Your gardening answers; Relax, that pruning can wait till spring.
'Is it time to prune butterfly bushes and rose-of-Sharon?''
Many factors influence the best time to prune various plants, but allow me to reduce the art of pruning flowering plants to a single, simple statement. "Woody plants that bloom in the spring like forsythia and rhododendron are pruned (if needed) immediately after flowering, and those that flower in mid- to late summer and fall are pruned (if required) in the spring.''
Inasmuch as butterfly bushes and rose-of-Sharon both bloom in the summer, they should be pruned in early spring.
A major reason that these plants are included in our yard planting is so that we may enjoy their flowers. Spring-blooming plants set their flower buds in mid- to late July. Therefore, pruning done in August or later in the year removes flower buds that will result in fewer to no blooms next spring.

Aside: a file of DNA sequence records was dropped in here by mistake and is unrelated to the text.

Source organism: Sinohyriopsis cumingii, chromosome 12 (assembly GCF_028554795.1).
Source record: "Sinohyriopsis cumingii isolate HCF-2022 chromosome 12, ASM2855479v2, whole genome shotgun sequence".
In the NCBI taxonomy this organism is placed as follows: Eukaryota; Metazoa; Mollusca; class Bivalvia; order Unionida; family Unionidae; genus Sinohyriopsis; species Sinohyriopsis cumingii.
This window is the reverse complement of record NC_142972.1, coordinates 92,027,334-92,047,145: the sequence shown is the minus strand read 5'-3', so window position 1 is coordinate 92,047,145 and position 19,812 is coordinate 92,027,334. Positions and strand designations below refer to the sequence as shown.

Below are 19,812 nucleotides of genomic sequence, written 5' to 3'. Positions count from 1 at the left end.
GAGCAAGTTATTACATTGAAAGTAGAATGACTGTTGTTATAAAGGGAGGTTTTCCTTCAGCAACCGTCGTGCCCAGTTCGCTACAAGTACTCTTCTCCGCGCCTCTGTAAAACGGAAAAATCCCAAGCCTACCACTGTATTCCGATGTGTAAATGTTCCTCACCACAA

Summer-blooming plants, on the other hand, do not carry flower buds over winter, so they are pruned in the spring to shape plants and control new growth. These plants develop flower buds after they have made their vegetative growth. They are on a different cycle.
Plants that first produce leaf buds, then leaf and stem extension, to be followed by flowers are said to flower "on one-year-old wood'' or "growth of the current year.''
Plants such as forsythia bloom on flower buds that were developed the previous year. Thus, they function on a two-year cycle (flower buds formed one year and bloom the second). They flower "on two-year-old wood.''
Shrubs grown not for their flowers, such as yews and junipers, are pruned (if needed) several times a year during the growth cycle.
Pruning should only be done for a specific reason. Often, it is for size control or to promote shape or structure.
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|Publication:||Telegram & Gazette (Worcester, MA)|
|Date:||Oct 3, 2014|
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